Surviving the floodwaters

We have just endured a spell of exceptionally wet weather that has been hard work for both people and wildlife.

Although they are adapted to their watery environment and used to periodic flooding, our water voles will undoubtedly have suffered from the recent flooding of Lambrok Stream. At its highest, the flood will have washed away water vole burrows and the stream’s reed fringes that provide them with cover. The force of the water may have actually displaced the voles, washing them downstream and leaving them vulnerable to predation in environments far from their home burrows.

This is one of the places where the needs of our wildlife come up against the demands of agricultural, the undeniable right of a farmer to make a living from his land, and the county’s obligation to provide homes for our growing population.

flooding in the park by Clive Knight

Natural flood management upstream such as reducing rainfall run-off from farm land, restoring bends and pools in the stream, and replanting bankside vegetation, would all contribute to slowing the rush of flood water through our water vole colony. But a flood plain upstream would be at the cost of the farmer whose fields would be inundated; restored riparian vegetation will reduce field size; fencing livestock away from the stream’s banks may well involve the cost of installing a drinking trough. Proper buffering against the run-off from the sites alongside the stream that have been allocated for housing development, will mean less land for houses, fewer houses built and less profit for developers.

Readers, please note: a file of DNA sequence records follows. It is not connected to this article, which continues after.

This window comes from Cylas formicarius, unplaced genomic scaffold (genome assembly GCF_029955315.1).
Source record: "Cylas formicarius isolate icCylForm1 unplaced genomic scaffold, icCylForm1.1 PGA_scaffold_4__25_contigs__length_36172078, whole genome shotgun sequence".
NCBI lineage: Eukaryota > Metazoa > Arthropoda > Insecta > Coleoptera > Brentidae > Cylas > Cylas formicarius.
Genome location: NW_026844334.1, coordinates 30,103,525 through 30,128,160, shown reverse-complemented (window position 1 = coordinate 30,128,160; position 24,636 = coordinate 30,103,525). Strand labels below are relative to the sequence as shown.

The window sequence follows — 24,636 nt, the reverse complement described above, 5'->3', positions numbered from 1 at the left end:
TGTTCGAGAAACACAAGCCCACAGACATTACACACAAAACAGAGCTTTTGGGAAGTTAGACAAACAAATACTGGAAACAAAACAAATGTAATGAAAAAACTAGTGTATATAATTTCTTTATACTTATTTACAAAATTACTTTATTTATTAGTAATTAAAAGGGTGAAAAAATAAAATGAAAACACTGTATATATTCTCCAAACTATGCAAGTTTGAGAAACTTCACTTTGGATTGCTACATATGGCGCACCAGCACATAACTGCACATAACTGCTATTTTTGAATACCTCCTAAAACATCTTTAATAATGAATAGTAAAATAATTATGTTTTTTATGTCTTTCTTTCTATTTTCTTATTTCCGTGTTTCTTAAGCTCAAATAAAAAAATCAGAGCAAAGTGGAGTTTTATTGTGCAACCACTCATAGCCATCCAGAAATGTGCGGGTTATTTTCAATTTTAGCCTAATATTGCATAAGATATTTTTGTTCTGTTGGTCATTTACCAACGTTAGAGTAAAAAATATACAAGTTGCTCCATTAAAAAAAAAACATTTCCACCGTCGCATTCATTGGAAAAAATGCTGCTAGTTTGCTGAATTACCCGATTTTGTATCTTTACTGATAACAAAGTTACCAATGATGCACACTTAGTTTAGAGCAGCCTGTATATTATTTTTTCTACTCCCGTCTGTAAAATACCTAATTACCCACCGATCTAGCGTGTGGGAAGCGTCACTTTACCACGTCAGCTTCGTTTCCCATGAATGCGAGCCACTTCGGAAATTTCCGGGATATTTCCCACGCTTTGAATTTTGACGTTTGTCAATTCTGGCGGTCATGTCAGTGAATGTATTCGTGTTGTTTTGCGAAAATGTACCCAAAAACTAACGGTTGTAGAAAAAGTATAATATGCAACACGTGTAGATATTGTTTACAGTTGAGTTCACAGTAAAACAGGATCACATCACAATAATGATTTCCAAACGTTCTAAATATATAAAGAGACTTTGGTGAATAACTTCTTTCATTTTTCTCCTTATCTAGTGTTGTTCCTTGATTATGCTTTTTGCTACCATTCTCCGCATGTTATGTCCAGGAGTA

water vole, scarce chaser and beautiful demoiselle, all dependent on the stream

If the park’s water voles and Odonata are to survive the dangers of frequent flooding by rainwater that has been hurried, as fast as possible, off the fields, out of the village and away from housing estate gardens, roads and driveways, there needs to be a coherent plan for the whole Lambrok catchment.

Wiltshire Council is a signatory to the Bristol Avon Catchment Partnership (BACP) and has undertaken to: improve water and flood risk management to reduce and slow run-off from rural and urban land. As the council reworks the policies for the proposed sites allocated for housing around Trowbridge, this could be a good time for an integrated plan for the whole Lambrok catchment area that takes in the housing needs of Trowbridge and Southwick, the legal obligations of Wiltshire Council to both and the BACP, and the needs of Southwick Country Park’s wildlife.

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